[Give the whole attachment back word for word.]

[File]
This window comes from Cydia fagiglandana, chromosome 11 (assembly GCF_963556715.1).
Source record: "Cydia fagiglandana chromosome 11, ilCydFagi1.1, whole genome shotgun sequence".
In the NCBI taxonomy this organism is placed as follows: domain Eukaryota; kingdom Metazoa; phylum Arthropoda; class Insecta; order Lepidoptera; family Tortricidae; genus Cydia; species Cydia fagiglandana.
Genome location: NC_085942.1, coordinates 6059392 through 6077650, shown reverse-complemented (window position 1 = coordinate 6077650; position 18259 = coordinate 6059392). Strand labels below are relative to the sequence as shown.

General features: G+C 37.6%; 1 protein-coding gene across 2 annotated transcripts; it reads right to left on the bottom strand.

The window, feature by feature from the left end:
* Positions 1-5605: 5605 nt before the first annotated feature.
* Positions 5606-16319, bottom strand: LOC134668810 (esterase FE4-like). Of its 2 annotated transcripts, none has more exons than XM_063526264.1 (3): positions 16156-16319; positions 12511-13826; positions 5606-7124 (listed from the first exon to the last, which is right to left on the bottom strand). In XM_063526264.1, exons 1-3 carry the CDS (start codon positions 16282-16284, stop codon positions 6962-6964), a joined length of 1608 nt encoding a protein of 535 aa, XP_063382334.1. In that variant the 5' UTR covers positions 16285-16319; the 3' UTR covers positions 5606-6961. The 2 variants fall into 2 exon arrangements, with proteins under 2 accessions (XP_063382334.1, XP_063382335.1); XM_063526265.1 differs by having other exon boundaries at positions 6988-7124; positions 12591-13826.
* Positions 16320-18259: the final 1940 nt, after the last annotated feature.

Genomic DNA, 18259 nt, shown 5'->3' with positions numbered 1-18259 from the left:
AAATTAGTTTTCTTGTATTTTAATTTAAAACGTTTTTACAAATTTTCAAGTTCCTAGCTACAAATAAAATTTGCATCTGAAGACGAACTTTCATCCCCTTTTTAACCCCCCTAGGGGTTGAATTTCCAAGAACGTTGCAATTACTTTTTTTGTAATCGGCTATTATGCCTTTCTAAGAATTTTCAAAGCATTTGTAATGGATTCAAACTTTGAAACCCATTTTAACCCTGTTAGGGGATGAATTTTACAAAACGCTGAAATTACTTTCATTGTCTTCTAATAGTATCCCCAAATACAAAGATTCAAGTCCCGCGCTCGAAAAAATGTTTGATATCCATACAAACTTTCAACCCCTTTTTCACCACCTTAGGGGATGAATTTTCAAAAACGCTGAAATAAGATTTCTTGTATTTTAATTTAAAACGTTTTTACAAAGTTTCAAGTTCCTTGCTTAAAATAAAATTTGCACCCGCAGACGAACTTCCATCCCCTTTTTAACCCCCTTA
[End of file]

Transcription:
This window comes from Cydia fagiglandana, chromosome 11 (assembly GCF_963556715.1).
Source record: "Cydia fagiglandana chromosome 11, ilCydFagi1.1, whole genome shotgun sequence".
In the NCBI taxonomy this organism is placed as follows: domain Eukaryota; kingdom Metazoa; phylum Arthropoda; class Insecta; order Lepidoptera; family Tortricidae; genus Cydia; species Cydia fagiglandana.
Genome location: NC_085942.1, coordinates 6059392 through 6077650, shown reverse-complemented (window position 1 = coordinate 6077650; position 18259 = coordinate 6059392). Strand labels below are relative to the sequence as shown.

General features: G+C 37.6%; 1 protein-coding gene across 2 annotated transcripts; it reads right to left on the bottom strand.

The window, feature by feature from the left end:
* Positions 1-5605: 5605 nt before the first annotated feature.
* Positions 5606-16319, bottom strand: LOC134668810 (esterase FE4-like). Of its 2 annotated transcripts, none has more exons than XM_063526264.1 (3): positions 16156-16319; positions 12511-13826; positions 5606-7124 (listed from the first exon to the last, which is right to left on the bottom strand). In XM_063526264.1, exons 1-3 carry the CDS (start codon positions 16282-16284, stop codon positions 6962-6964), a joined length of 1608 nt encoding a protein of 535 aa, XP_063382334.1. In that variant the 5' UTR covers positions 16285-16319; the 3' UTR covers positions 5606-6961. The 2 variants fall into 2 exon arrangements, with proteins under 2 accessions (XP_063382334.1, XP_063382335.1); XM_063526265.1 differs by having other exon boundaries at positions 6988-7124; positions 12591-13826.
* Positions 16320-18259: the final 1940 nt, after the last annotated feature.

Genomic DNA, 18259 nt, shown 5'->3' with positions numbered 1-18259 from the left:
AAATTAGTTTTCTTGTATTTTAATTTAAAACGTTTTTACAAATTTTCAAGTTCCTAGCTACAAATAAAATTTGCATCTGAAGACGAACTTTCATCCCCTTTTTAACCCCCCTAGGGGTTGAATTTCCAAGAACGTTGCAATTACTTTTTTTGTAATCGGCTATTATGCCTTTCTAAGAATTTTCAAAGCATTTGTAATGGATTCAAACTTTGAAACCCATTTTAACCCTGTTAGGGGATGAATTTTACAAAACGCTGAAATTACTTTCATTGTCTTCTAATAGTATCCCCAAATACAAAGATTCAAGTCCCGCGCTCGAAAAAATGTTTGATATCCATACAAACTTTCAACCCCTTTTTCACCACCTTAGGGGATGAATTTTCAAAAACGCTGAAATAAGATTTCTTGTATTTTAATTTAAAACGTTTTTACAAAGTTTCAAGTTCCTTGCTTAAAATAAAATTTGCACCCGCAGACGAACTTCCATCCCCTTTTTAACCCCCTTA